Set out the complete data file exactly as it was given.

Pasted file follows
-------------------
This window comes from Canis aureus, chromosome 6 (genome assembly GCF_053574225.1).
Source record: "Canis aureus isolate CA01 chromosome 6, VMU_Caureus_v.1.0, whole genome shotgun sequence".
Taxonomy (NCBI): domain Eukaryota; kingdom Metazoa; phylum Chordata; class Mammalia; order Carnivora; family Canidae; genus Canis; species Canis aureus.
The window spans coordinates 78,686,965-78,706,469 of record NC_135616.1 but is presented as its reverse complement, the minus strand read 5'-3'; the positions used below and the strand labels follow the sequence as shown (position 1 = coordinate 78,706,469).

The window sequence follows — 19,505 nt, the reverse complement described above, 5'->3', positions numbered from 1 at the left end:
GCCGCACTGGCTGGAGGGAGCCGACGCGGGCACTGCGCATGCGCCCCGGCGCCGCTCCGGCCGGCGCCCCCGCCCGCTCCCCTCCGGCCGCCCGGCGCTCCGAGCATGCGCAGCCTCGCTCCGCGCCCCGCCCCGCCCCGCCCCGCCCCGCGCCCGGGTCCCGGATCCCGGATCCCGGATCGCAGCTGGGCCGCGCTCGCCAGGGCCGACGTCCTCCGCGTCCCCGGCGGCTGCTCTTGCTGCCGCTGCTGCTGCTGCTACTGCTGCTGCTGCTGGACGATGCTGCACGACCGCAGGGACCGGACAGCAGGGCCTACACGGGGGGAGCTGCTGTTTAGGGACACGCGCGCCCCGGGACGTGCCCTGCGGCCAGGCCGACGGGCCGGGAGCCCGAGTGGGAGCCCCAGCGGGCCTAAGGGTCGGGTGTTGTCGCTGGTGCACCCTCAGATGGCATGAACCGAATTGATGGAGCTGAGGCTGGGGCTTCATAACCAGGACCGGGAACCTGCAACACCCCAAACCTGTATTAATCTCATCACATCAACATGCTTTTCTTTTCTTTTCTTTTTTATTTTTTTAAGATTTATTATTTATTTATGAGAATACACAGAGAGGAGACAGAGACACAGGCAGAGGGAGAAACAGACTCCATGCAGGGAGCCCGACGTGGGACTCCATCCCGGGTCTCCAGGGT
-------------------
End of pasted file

This window comes from Canis aureus, chromosome 6 (genome assembly GCF_053574225.1).
Source record: "Canis aureus isolate CA01 chromosome 6, VMU_Caureus_v.1.0, whole genome shotgun sequence".
Taxonomy (NCBI): domain Eukaryota; kingdom Metazoa; phylum Chordata; class Mammalia; order Carnivora; family Canidae; genus Canis; species Canis aureus.
The window spans coordinates 78,686,965-78,706,469 of record NC_135616.1 but is presented as its reverse complement, the minus strand read 5'-3'; the positions used below and the strand labels follow the sequence as shown (position 1 = coordinate 78,706,469).

The window sequence follows — 19,505 nt, the reverse complement described above, 5'->3', positions numbered from 1 at the left end:
GCCGCACTGGCTGGAGGGAGCCGACGCGGGCACTGCGCATGCGCCCCGGCGCCGCTCCGGCCGGCGCCCCCGCCCGCTCCCCTCCGGCCGCCCGGCGCTCCGAGCATGCGCAGCCTCGCTCCGCGCCCCGCCCCGCCCCGCCCCGCCCCGCGCCCGGGTCCCGGATCCCGGATCCCGGATCGCAGCTGGGCCGCGCTCGCCAGGGCCGACGTCCTCCGCGTCCCCGGCGGCTGCTCTTGCTGCCGCTGCTGCTGCTGCTACTGCTGCTGCTGCTGGACGATGCTGCACGACCGCAGGGACCGGACAGCAGGGCCTACACGGGGGGAGCTGCTGTTTAGGGACACGCGCGCCCCGGGACGTGCCCTGCGGCCAGGCCGACGGGCCGGGAGCCCGAGTGGGAGCCCCAGCGGGCCTAAGGGTCGGGTGTTGTCGCTGGTGCACCCTCAGATGGCATGAACCGAATTGATGGAGCTGAGGCTGGGGCTTCATAACCAGGACCGGGAACCTGCAACACCCCAAACCTGTATTAATCTCATCACATCAACATGCTTTTCTTTTCTTTTCTTTTTTATTTTTTTAAGATTTATTATTTATTTATGAGAATACACAGAGAGGAGACAGAGACACAGGCAGAGGGAGAAACAGACTCCATGCAGGGAGCCCGACGTGGGACTCCATCCCGGGTCTCCAGGGT